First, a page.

The TensorFlow Dev Summit 2018 was full of exciting announcements and great tech talks. There’s a lot to digest and you can see the full live stream below.
For this post though, I’ve pulled out just the bits I think are most relevant to edge computing and mobile development using TensorFlow.
1. Swift for TensorFlow
In a few years, I believe we’ll look back at Chris Lattner’s talk on Swift for TensorFlow as a major inflection point not just for mobile machine learning, but for machine learning and data science in general.
It’s tempting to interpret this project along the lines of other language support. Just some wrapper around the same core C++ libraries that make it easier to access TF operations in a new language. It’s so much more. In his announcement, Chris and the Swift for TensorFlow team made it clear that they see Swift as the future of data science and machine learning development…on every platform. They are rebuilding TensorFlow in Swift from the ground up, taking advantage of static typing and its compiler to provide a better imperative programming experience and performance across platforms.
Yes, this will make it easier to put TensorFlow in your iOS apps, but this project aims to take on Python as the main scientific language for building and training models. More to come on this.
With all the focus on mobile phones and edge devices like the Raspberry Pi, it’s easy to forget that web apps still have a massive user base. TensorFlow.js uses WebGL to make hardware accelerated machine learning possible directly from your browser. The project itself owes its foundation to deeplearn.js and will make machine learning and AI accessible to a huge segment of frontend developers that may have been held back by the need to learn a new language.
3. TensorFlow Lite
The first talk on the TensorFlow Dev Summit live stream was from the TensorFlow Lite team. They announced a few new features and gave some insight into their roadmap going forward. The first is support for quantization in training. Quantizing weights in a TensorFlow models (changing floating point parameters to integer representations) both compresses models and speeds up runtime. However, it can reduce the accuracy of models in certain cases because the model used for inference doesn’t match the one you trained with. Now, you’ll be able to simulate quantization during training, which the TF Lite team claims brings accuracy back to non-quantized levels in some cases.
The second major piece of the TensorFlow Lite talk was their roadmap for hardware acceleration. On Android, TF Lite takes advantage of the Neural Networks API which will run ops on GPUs or other AI-specific SOCs when available. On iOS, though, you’re currently limited to the CPU through C++ routines. You could convert your models to Core ML, but in the future, the TF Lite team will be implementing ops in Metal, Apple’s hardware acceleration framework.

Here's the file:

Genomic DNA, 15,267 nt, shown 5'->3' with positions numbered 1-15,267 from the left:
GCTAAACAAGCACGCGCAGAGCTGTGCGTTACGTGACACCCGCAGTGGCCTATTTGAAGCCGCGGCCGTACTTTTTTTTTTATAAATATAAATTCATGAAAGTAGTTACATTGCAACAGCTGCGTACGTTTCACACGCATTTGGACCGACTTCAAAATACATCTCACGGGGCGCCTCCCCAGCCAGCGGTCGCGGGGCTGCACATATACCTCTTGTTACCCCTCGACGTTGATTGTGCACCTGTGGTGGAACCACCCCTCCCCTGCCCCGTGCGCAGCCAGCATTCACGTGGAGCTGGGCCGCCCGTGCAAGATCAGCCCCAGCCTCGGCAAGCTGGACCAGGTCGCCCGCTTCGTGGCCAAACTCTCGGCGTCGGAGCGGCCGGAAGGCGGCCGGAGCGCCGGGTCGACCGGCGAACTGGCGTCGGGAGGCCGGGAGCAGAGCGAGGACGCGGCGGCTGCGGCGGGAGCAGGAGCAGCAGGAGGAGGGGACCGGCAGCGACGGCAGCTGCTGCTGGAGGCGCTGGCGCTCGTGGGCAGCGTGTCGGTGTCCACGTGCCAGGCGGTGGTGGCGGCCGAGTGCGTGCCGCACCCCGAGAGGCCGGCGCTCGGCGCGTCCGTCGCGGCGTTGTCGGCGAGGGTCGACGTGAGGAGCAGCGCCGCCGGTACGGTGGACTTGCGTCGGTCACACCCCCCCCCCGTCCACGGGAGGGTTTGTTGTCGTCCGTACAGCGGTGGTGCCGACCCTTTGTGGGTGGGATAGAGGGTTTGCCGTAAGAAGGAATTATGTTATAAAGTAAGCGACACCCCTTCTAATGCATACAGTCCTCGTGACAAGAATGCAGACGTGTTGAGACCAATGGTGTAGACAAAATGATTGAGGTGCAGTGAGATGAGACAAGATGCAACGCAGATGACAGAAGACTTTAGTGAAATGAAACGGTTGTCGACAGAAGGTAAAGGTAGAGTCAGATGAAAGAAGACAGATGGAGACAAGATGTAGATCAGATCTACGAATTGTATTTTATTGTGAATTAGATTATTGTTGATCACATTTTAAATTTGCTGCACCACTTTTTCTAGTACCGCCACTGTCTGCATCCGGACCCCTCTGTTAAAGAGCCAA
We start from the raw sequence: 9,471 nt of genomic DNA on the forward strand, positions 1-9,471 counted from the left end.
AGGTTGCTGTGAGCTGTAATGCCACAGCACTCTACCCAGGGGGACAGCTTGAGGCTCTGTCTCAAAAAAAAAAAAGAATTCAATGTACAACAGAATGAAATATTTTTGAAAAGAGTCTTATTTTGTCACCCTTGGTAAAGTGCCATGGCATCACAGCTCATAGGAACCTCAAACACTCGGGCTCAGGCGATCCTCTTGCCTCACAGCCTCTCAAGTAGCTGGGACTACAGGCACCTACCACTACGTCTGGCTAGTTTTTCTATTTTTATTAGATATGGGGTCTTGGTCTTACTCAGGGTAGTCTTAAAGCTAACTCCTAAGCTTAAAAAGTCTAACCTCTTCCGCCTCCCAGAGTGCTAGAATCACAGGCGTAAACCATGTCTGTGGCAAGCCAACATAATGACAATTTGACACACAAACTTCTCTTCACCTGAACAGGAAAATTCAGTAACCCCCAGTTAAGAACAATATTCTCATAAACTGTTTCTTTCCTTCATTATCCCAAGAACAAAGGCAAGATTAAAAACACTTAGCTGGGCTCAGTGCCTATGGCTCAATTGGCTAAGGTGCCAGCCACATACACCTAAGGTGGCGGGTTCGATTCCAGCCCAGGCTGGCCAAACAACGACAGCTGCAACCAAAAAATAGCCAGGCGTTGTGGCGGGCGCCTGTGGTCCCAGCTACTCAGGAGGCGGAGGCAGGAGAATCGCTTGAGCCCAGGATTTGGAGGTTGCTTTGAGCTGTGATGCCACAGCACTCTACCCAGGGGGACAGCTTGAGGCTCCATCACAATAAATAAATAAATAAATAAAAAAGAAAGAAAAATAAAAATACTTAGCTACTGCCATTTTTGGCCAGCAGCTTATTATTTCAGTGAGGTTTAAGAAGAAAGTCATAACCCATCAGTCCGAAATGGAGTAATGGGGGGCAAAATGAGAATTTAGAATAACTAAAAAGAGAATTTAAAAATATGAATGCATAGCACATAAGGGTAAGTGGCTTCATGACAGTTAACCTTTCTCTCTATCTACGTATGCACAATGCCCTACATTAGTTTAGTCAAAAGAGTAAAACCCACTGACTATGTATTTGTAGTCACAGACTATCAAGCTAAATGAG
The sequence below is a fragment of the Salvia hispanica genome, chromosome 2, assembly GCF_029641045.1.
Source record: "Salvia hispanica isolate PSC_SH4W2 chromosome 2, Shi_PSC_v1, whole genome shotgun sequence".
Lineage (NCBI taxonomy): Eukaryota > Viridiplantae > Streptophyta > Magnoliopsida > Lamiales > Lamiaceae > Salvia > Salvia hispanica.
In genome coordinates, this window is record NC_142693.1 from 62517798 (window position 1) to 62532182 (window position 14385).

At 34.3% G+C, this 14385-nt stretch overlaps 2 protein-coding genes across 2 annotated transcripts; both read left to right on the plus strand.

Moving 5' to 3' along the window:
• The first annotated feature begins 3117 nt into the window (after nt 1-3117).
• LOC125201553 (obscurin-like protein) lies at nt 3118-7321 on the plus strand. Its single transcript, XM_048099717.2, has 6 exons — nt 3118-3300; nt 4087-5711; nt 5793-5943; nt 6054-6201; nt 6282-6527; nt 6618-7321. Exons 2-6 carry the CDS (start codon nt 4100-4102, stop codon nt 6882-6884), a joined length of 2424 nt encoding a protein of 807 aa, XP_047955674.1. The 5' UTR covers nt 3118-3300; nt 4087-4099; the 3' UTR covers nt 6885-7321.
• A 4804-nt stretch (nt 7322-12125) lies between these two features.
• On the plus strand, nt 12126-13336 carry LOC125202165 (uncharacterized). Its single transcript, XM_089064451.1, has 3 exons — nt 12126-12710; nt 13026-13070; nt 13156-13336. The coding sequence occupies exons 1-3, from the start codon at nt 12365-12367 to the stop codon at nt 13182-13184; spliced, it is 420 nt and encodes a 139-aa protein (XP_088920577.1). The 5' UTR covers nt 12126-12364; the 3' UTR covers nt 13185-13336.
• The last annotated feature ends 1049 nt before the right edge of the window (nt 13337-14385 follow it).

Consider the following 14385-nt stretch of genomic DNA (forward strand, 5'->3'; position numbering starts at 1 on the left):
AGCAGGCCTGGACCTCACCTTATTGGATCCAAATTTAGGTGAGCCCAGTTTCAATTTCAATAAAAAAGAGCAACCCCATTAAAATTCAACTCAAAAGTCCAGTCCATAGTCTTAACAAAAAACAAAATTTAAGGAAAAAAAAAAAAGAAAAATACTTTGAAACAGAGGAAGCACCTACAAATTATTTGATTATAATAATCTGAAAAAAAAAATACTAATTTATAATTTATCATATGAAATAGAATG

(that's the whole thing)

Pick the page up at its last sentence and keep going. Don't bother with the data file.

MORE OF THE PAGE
The team is also working on on-device training for future releases which is particularly relevant given the public’s renewed attention to privacy. Lastly, TensorFlow Mobile is officially dead and all future efforts are being focused on TensorFlow Lite.
4. TensorFlow Hub
AI and machine learning are changing the way software is developed. Instead of writing thousands of lines of procedural code, a developer can train a neural network with tens of millions of parameters. This has implications for the way software engineers do their jobs. You can’t find a neural network on Stack Overflow, tweak a few parameters, and repurpose it for your own custom use case. So much of software engineering is composing and remixing existing code, so how does this work when logic is stored in huge matrices of network weights?
TensorFlow Hub is an interesting glimpse at what the process of software development might look like in the future. It is a giant database of frozen TensorFlow graphs that anyone can download and insert into their own code. For example, consider trying to create a feature like Apple’s Face ID. A system like this uses a neural network to embed an image of a face into a high dimensional space where it can be compared to other images of faces to measure similarity. The embedding is learned by training a network on a huge dataset of faces.
With a service like TensorFlow Hub, you can simply download the piece of the trained TensorFlow graph that does the embedding and build your feature around it. Developers can browse for bits and pieces of machine learning pipelines to mix, match, and recombine. In the same way we’re moving to a serverless architecture for many cloud-based applications, this might be a new programming paradigm where bits and pieces of graphs are downloaded and run rather than building and training everything from scratch.
It’s an incredibly interesting time to be a software developer!